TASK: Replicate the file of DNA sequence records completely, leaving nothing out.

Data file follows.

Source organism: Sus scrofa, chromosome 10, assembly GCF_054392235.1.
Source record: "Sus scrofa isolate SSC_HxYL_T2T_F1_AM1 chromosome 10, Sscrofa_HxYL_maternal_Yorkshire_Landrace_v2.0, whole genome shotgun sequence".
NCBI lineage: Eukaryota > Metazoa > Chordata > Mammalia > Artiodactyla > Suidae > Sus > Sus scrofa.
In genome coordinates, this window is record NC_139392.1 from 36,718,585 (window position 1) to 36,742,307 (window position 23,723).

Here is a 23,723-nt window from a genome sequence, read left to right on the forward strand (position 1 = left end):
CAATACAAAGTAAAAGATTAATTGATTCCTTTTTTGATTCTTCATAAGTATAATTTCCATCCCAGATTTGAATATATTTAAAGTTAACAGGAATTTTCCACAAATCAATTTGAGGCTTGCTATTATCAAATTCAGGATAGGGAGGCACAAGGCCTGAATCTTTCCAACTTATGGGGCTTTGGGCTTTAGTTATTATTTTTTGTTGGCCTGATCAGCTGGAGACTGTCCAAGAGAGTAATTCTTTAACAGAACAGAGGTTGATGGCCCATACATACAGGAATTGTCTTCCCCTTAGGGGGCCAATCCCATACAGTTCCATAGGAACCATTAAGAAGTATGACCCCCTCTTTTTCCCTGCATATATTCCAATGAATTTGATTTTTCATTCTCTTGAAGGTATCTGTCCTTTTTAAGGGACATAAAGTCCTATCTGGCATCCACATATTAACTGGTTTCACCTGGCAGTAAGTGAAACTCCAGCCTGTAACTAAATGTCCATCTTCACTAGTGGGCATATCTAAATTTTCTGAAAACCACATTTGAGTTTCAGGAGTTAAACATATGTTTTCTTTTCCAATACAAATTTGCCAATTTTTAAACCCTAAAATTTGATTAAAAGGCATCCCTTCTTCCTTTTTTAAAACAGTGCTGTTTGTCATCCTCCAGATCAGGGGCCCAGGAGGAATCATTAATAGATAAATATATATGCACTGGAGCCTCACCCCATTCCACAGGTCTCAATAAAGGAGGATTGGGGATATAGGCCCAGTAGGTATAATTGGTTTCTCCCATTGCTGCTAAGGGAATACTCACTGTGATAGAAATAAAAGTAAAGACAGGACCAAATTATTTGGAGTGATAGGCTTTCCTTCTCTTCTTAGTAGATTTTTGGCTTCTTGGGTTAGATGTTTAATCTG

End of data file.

Source organism: Sus scrofa, chromosome 10, assembly GCF_054392235.1.
Source record: "Sus scrofa isolate SSC_HxYL_T2T_F1_AM1 chromosome 10, Sscrofa_HxYL_maternal_Yorkshire_Landrace_v2.0, whole genome shotgun sequence".
NCBI lineage: Eukaryota > Metazoa > Chordata > Mammalia > Artiodactyla > Suidae > Sus > Sus scrofa.
In genome coordinates, this window is record NC_139392.1 from 36,718,585 (window position 1) to 36,742,307 (window position 23,723).

Here is a 23,723-nt window from a genome sequence, read left to right on the forward strand (position 1 = left end):
CAATACAAAGTAAAAGATTAATTGATTCCTTTTTTGATTCTTCATAAGTATAATTTCCATCCCAGATTTGAATATATTTAAAGTTAACAGGAATTTTCCACAAATCAATTTGAGGCTTGCTATTATCAAATTCAGGATAGGGAGGCACAAGGCCTGAATCTTTCCAACTTATGGGGCTTTGGGCTTTAGTTATTATTTTTTGTTGGCCTGATCAGCTGGAGACTGTCCAAGAGAGTAATTCTTTAACAGAACAGAGGTTGATGGCCCATACATACAGGAATTGTCTTCCCCTTAGGGGGCCAATCCCATACAGTTCCATAGGAACCATTAAGAAGTATGACCCCCTCTTTTTCCCTGCATATATTCCAATGAATTTGATTTTTCATTCTCTTGAAGGTATCTGTCCTTTTTAAGGGACATAAAGTCCTATCTGGCATCCACATATTAACTGGTTTCACCTGGCAGTAAGTGAAACTCCAGCCTGTAACTAAATGTCCATCTTCACTAGTGGGCATATCTAAATTTTCTGAAAACCACATTTGAGTTTCAGGAGTTAAACATATGTTTTCTTTTCCAATACAAATTTGCCAATTTTTAAACCCTAAAATTTGATTAAAAGGCATCCCTTCTTCCTTTTTTAAAACAGTGCTGTTTGTCATCCTCCAGATCAGGGGCCCAGGAGGAATCATTAATAGATAAATATATATGCACTGGAGCCTCACCCCATTCCACAGGTCTCAATAAAGGAGGATTGGGGATATAGGCCCAGTAGGTATAATTGGTTTCTCCCATTGCTGCTAAGGGAATACTCACTGTGATAGAAATAAAAGTAAAGACAGGACCAAATTATTTGGAGTGATAGGCTTTCCTTCTCTTCTTAGTAGATTTTTGGCTTCTTGGGTTAGATGTTTAATCTG